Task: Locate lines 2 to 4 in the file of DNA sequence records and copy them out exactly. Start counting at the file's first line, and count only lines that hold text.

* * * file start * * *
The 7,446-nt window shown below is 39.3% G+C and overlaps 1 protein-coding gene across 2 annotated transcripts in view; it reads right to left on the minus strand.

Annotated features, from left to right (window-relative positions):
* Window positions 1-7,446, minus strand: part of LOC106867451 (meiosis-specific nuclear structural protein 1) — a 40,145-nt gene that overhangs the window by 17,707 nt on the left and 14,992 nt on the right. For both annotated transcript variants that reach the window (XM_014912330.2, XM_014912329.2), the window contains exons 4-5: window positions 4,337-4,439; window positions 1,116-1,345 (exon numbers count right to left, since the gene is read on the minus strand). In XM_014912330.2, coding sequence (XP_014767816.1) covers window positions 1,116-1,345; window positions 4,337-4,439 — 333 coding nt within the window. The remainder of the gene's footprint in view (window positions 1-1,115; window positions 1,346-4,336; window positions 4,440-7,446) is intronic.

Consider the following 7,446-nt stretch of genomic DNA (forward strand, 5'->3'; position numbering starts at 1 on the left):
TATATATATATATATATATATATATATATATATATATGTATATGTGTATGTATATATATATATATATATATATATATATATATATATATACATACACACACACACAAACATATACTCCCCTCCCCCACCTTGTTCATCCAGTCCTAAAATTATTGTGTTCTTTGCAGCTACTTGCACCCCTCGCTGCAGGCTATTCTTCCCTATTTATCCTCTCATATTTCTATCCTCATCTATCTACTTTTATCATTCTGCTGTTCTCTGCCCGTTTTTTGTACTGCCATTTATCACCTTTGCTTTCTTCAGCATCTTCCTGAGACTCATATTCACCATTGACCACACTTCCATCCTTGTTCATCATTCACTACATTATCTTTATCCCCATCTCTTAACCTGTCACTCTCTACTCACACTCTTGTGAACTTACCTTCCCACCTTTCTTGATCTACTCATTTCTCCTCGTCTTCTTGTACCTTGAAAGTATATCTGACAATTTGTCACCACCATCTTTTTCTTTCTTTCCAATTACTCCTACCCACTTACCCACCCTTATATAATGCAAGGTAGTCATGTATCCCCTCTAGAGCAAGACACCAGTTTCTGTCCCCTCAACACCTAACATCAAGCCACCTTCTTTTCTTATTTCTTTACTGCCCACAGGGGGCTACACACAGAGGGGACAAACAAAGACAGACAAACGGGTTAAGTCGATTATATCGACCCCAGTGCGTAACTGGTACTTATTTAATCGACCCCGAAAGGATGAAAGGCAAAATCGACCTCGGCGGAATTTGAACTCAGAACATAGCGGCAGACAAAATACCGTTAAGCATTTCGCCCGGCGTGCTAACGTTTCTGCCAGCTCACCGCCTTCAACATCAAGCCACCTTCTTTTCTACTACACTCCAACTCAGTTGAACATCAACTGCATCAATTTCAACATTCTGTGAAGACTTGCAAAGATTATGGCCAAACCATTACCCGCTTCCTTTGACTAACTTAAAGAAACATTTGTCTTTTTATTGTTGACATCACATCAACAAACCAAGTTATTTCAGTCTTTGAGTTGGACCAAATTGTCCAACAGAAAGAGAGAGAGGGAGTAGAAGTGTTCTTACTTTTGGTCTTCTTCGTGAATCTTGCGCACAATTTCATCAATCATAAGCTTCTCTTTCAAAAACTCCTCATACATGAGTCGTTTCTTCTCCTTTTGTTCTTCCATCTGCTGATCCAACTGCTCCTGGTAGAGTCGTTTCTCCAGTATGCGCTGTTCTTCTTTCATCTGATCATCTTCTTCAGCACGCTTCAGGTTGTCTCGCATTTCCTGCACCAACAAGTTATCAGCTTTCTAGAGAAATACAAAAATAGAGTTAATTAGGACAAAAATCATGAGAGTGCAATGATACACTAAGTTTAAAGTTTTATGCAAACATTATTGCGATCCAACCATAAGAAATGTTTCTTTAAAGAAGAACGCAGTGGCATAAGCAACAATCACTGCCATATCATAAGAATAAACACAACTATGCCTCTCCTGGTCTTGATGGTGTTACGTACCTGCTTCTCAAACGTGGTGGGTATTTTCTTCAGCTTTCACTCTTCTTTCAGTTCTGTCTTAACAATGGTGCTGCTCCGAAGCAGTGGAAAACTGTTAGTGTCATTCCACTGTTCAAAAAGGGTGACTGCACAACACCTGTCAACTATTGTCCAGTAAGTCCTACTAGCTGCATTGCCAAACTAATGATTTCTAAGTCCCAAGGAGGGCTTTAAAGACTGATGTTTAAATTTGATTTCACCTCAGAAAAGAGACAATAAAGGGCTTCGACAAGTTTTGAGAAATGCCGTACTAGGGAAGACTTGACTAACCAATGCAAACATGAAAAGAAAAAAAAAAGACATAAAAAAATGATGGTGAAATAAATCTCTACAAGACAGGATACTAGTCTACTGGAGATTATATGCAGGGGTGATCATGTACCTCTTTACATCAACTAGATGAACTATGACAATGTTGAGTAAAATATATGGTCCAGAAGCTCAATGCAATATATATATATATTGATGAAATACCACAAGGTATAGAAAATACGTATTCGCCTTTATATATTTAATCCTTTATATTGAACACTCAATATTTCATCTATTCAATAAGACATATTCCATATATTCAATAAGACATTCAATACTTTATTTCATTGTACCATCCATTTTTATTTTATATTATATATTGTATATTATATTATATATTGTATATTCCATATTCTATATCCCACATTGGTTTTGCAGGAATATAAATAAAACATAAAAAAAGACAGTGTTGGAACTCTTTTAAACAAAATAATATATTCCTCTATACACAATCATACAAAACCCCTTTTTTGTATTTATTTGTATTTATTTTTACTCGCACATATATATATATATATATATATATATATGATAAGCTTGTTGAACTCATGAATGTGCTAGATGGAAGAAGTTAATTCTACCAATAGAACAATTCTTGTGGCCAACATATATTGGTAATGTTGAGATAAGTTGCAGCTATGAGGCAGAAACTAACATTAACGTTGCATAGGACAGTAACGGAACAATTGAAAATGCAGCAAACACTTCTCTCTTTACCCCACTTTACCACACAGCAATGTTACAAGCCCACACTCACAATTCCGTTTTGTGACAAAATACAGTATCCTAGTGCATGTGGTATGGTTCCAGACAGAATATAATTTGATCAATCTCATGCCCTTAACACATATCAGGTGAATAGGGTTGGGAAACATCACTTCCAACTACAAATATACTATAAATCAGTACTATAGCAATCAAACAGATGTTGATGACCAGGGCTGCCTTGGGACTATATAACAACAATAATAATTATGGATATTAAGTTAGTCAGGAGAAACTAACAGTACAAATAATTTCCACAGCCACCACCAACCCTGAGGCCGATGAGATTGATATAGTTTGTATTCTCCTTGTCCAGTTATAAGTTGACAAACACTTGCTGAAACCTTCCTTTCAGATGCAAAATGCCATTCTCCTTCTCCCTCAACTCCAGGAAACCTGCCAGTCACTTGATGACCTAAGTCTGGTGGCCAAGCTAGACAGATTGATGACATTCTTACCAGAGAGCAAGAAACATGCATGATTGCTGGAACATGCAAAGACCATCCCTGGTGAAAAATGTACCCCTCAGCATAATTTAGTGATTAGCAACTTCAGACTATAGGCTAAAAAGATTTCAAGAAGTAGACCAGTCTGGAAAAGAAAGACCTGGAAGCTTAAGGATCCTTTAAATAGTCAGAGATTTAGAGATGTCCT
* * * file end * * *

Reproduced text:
Annotated features, from left to right (window-relative positions):
* Window positions 1-7,446, minus strand: part of LOC106867451 (meiosis-specific nuclear structural protein 1) — a 40,145-nt gene that overhangs the window by 17,707 nt on the left and 14,992 nt on the right. For both annotated transcript variants that reach the window (XM_014912330.2, XM_014912329.2), the window contains exons 4-5: window positions 4,337-4,439; window positions 1,116-1,345 (exon numbers count right to left, since the gene is read on the minus strand). In XM_014912330.2, coding sequence (XP_014767816.1) covers window positions 1,116-1,345; window positions 4,337-4,439 — 333 coding nt within the window. The remainder of the gene's footprint in view (window positions 1-1,115; window positions 1,346-4,336; window positions 4,440-7,446) is intronic.

Consider the following 7,446-nt stretch of genomic DNA (forward strand, 5'->3'; position numbering starts at 1 on the left):